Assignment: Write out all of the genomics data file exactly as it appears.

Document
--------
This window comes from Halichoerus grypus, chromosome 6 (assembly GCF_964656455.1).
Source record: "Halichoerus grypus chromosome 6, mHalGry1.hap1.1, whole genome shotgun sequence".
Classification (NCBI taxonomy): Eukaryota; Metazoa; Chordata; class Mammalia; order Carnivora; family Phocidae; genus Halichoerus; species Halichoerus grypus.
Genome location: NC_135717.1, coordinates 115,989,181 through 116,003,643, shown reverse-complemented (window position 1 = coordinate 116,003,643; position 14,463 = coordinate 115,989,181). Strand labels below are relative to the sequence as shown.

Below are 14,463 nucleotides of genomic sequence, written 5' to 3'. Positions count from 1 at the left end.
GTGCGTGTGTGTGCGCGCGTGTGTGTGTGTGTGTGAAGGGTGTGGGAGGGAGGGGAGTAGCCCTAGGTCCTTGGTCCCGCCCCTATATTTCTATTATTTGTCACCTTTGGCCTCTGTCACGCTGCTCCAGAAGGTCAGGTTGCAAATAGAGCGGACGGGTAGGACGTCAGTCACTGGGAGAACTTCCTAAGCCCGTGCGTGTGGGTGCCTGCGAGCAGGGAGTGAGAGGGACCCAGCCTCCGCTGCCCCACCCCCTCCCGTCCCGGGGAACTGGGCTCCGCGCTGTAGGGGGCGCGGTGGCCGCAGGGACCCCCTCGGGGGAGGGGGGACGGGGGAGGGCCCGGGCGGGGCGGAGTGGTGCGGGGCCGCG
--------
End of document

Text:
This window comes from Halichoerus grypus, chromosome 6 (assembly GCF_964656455.1).
Source record: "Halichoerus grypus chromosome 6, mHalGry1.hap1.1, whole genome shotgun sequence".
Classification (NCBI taxonomy): Eukaryota; Metazoa; Chordata; class Mammalia; order Carnivora; family Phocidae; genus Halichoerus; species Halichoerus grypus.
Genome location: NC_135717.1, coordinates 115,989,181 through 116,003,643, shown reverse-complemented (window position 1 = coordinate 116,003,643; position 14,463 = coordinate 115,989,181). Strand labels below are relative to the sequence as shown.

Below are 14,463 nucleotides of genomic sequence, written 5' to 3'. Positions count from 1 at the left end.
GTGCGTGTGTGTGCGCGCGTGTGTGTGTGTGTGTGAAGGGTGTGGGAGGGAGGGGAGTAGCCCTAGGTCCTTGGTCCCGCCCCTATATTTCTATTATTTGTCACCTTTGGCCTCTGTCACGCTGCTCCAGAAGGTCAGGTTGCAAATAGAGCGGACGGGTAGGACGTCAGTCACTGGGAGAACTTCCTAAGCCCGTGCGTGTGGGTGCCTGCGAGCAGGGAGTGAGAGGGACCCAGCCTCCGCTGCCCCACCCCCTCCCGTCCCGGGGAACTGGGCTCCGCGCTGTAGGGGGCGCGGTGGCCGCAGGGACCCCCTCGGGGGAGGGGGGACGGGGGAGGGCCCGGGCGGGGCGGAGTGGTGCGGGGCCGCG